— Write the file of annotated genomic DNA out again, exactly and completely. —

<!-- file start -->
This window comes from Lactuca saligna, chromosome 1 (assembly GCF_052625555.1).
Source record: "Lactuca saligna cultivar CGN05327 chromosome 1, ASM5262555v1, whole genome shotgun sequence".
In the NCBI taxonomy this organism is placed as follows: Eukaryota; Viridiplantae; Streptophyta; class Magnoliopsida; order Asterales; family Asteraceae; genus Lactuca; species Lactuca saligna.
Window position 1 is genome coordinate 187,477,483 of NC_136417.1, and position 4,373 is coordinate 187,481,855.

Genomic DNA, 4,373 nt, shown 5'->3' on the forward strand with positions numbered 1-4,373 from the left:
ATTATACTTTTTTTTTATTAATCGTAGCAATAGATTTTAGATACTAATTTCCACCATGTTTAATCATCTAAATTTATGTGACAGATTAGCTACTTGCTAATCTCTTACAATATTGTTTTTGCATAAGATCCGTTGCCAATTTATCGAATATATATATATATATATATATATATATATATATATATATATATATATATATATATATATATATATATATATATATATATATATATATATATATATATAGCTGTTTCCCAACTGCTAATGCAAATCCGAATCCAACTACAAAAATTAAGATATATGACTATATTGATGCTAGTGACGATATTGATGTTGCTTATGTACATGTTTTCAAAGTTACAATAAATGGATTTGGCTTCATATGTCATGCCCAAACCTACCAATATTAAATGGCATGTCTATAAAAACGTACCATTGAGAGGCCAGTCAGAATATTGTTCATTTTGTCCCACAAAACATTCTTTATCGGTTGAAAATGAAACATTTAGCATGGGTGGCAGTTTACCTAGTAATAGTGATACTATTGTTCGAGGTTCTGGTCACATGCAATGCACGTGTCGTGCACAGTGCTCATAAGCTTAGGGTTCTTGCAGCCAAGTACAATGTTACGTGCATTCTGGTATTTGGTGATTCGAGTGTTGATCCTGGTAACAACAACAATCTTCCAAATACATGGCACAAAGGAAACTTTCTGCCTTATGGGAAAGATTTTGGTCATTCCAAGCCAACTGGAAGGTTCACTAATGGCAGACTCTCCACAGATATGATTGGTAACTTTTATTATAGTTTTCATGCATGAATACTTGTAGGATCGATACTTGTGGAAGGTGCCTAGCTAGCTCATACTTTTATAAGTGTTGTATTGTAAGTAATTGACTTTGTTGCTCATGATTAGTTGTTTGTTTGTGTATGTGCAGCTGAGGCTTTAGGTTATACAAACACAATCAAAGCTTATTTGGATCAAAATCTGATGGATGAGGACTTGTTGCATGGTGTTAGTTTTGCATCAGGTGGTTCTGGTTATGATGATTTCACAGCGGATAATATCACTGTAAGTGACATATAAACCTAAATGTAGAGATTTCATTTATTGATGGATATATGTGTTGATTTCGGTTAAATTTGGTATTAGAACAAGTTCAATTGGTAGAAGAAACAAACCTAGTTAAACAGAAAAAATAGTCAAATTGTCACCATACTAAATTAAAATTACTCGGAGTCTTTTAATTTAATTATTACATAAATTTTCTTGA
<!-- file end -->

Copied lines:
This window comes from Lactuca saligna, chromosome 1 (assembly GCF_052625555.1).
Source record: "Lactuca saligna cultivar CGN05327 chromosome 1, ASM5262555v1, whole genome shotgun sequence".
In the NCBI taxonomy this organism is placed as follows: Eukaryota; Viridiplantae; Streptophyta; class Magnoliopsida; order Asterales; family Asteraceae; genus Lactuca; species Lactuca saligna.
Window position 1 is genome coordinate 187,477,483 of NC_136417.1, and position 4,373 is coordinate 187,481,855.

Genomic DNA, 4,373 nt, shown 5'->3' on the forward strand with positions numbered 1-4,373 from the left:
ATTATACTTTTTTTTTATTAATCGTAGCAATAGATTTTAGATACTAATTTCCACCATGTTTAATCATCTAAATTTATGTGACAGATTAGCTACTTGCTAATCTCTTACAATATTGTTTTTGCATAAGATCCGTTGCCAATTTATCGAATATATATATATATATATATATATATATATATATATATATATATATATATATATATATATATATATATATATATATATATATATATATATATATATATAGCTGTTTCCCAACTGCTAATGCAAATCCGAATCCAACTACAAAAATTAAGATATATGACTATATTGATGCTAGTGACGATATTGATGTTGCTTATGTACATGTTTTCAAAGTTACAATAAATGGATTTGGCTTCATATGTCATGCCCAAACCTACCAATATTAAATGGCATGTCTATAAAAACGTACCATTGAGAGGCCAGTCAGAATATTGTTCATTTTGTCCCACAAAACATTCTTTATCGGTTGAAAATGAAACATTTAGCATGGGTGGCAGTTTACCTAGTAATAGTGATACTATTGTTCGAGGTTCTGGTCACATGCAATGCACGTGTCGTGCACAGTGCTCATAAGCTTAGGGTTCTTGCAGCCAAGTACAATGTTACGTGCATTCTGGTATTTGGTGATTCGAGTGTTGATCCTGGTAACAACAACAATCTTCCAAATACATGGCACAAAGGAAACTTTCTGCCTTATGGGAAAGATTTTGGTCATTCCAAGCCAACTGGAAGGTTCACTAATGGCAGACTCTCCACAGATATGATTGGTAACTTTTATTATAGTTTTCATGCATGAATACTTGTAGGATCGATACTTGTGGAAGGTGCCTAGCTAGCTCATACTTTTATAAGTGTTGTATTGTAAGTAATTGACTTTGTTGCTCATGATTAGTTGTTTGTTTGTGTATGTGCAGCTGAGGCTTTAGGTTATACAAACACAATCAAAGCTTATTTGGATCAAAATCTGATGGATGAGGACTTGTTGCATGGTGTTAGTTTTGCATCAGGTGGTTCTGGTTATGATGATTTCACAGCGGATAATATCACTGTAAGTGACATATAAACCTAAATGTAGAGATTTCATTTATTGATGGATATATGTGTTGATTTCGGTTAAATTTGGTATTAGAACAAGTTCAATTGGTAGAAGAAACAAACCTAGTTAAACAGAAAAAATAGTCAAATTGTCACCATACTAAATTAAAATTACTCGGAGTCTTTTAATTTAATTATTACATAAATTTTCTTGA